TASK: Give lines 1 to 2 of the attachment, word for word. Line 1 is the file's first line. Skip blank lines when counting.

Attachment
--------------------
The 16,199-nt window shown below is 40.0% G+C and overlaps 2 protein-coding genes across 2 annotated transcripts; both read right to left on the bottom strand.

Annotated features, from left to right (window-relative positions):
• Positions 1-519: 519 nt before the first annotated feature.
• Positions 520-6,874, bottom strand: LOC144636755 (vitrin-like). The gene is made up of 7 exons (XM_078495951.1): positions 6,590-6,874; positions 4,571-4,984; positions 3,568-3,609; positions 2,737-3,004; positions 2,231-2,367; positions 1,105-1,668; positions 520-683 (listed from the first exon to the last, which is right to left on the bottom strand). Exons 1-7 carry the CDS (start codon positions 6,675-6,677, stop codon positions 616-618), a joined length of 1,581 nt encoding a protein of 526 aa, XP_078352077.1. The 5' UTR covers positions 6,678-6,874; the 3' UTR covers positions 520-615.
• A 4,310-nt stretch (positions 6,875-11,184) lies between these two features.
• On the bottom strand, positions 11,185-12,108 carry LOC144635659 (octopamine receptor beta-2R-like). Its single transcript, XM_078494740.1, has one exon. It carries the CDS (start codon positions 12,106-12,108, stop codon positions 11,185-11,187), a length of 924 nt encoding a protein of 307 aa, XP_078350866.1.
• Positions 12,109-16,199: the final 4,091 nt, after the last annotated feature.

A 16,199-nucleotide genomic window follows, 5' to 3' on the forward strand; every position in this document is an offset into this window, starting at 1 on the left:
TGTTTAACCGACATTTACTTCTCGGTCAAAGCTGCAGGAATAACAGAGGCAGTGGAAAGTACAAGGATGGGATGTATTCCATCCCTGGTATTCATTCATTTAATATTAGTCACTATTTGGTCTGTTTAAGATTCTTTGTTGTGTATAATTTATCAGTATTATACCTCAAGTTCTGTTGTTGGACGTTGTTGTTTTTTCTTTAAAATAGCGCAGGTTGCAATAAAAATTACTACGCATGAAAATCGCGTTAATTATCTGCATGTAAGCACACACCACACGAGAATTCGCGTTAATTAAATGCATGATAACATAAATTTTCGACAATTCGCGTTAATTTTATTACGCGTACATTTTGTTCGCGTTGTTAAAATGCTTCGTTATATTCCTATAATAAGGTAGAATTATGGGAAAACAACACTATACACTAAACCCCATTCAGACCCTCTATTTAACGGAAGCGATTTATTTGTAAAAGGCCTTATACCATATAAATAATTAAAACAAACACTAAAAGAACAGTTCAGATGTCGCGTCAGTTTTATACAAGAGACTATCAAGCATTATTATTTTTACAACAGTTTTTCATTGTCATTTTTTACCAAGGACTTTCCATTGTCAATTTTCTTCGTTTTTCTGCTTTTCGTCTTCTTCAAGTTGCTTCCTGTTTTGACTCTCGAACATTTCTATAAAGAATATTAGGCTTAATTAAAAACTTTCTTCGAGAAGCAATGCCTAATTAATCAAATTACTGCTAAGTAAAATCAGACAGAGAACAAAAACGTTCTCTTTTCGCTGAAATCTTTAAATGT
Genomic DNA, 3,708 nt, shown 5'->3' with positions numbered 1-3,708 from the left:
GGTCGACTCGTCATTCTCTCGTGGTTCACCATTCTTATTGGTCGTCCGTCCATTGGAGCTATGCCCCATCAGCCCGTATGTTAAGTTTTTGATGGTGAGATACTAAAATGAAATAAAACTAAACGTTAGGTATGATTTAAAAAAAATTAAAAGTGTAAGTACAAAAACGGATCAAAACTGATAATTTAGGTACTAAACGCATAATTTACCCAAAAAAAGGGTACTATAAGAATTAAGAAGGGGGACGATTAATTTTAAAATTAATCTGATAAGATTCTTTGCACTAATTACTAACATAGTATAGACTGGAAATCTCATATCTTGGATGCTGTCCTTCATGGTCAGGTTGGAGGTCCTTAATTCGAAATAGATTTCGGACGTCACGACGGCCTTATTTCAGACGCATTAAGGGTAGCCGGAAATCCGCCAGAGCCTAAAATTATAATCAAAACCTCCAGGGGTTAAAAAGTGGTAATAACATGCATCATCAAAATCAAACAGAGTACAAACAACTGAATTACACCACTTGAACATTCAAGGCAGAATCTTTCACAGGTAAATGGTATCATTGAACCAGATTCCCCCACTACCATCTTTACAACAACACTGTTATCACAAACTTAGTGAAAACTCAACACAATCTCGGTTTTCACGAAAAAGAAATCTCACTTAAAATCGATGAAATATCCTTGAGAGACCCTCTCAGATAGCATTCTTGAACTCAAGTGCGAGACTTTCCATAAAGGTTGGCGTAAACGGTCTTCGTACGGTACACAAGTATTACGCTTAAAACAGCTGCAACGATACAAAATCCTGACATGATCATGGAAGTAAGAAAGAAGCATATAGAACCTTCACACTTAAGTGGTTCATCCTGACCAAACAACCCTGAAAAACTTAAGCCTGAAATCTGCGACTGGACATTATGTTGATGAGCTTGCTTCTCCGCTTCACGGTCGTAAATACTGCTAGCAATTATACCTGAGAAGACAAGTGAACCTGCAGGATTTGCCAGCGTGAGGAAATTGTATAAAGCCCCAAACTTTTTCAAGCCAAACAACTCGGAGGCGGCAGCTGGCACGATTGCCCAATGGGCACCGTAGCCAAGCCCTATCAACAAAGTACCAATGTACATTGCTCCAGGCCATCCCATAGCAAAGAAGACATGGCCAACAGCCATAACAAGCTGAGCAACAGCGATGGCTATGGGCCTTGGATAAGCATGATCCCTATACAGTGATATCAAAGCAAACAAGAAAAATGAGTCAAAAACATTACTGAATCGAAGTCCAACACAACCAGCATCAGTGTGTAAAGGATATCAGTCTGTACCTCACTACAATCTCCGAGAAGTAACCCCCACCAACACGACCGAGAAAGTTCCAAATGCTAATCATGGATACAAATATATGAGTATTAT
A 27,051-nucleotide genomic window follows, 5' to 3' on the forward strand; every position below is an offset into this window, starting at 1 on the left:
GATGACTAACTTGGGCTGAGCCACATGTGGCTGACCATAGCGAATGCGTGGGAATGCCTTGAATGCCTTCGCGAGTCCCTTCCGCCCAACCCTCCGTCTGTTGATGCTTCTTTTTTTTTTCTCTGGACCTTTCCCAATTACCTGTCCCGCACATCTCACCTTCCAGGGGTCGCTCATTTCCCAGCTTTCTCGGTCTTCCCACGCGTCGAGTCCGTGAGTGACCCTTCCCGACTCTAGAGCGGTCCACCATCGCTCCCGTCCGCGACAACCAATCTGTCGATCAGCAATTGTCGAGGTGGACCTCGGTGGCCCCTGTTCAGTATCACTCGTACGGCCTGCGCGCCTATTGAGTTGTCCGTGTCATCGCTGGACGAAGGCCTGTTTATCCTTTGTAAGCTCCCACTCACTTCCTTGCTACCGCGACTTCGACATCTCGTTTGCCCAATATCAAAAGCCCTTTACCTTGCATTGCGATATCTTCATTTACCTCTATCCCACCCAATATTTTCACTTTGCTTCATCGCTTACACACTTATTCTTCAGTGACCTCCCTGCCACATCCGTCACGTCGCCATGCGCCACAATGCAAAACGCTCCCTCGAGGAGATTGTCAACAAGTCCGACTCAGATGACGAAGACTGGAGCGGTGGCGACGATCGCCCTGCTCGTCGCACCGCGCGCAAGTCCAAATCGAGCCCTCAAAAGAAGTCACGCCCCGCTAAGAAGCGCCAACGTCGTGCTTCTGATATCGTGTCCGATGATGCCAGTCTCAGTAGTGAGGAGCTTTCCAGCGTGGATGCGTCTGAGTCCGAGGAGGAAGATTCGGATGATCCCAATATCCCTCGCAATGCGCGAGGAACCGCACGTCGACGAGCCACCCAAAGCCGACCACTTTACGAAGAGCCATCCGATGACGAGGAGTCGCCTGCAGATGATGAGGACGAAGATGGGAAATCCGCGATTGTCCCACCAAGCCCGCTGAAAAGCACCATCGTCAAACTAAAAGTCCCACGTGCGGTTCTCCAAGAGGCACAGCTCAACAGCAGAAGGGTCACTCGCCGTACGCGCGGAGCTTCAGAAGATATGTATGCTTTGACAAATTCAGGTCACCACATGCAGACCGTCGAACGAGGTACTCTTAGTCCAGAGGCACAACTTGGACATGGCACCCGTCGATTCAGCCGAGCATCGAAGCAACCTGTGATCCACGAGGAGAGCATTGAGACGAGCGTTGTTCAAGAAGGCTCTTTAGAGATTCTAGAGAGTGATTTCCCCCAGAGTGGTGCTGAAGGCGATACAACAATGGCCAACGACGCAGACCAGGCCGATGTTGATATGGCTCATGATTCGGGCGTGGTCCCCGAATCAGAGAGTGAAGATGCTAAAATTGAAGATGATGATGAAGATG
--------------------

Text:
The 16,199-nt window shown below is 40.0% G+C and overlaps 2 protein-coding genes across 2 annotated transcripts; both read right to left on the bottom strand.

Annotated features, from left to right (window-relative positions):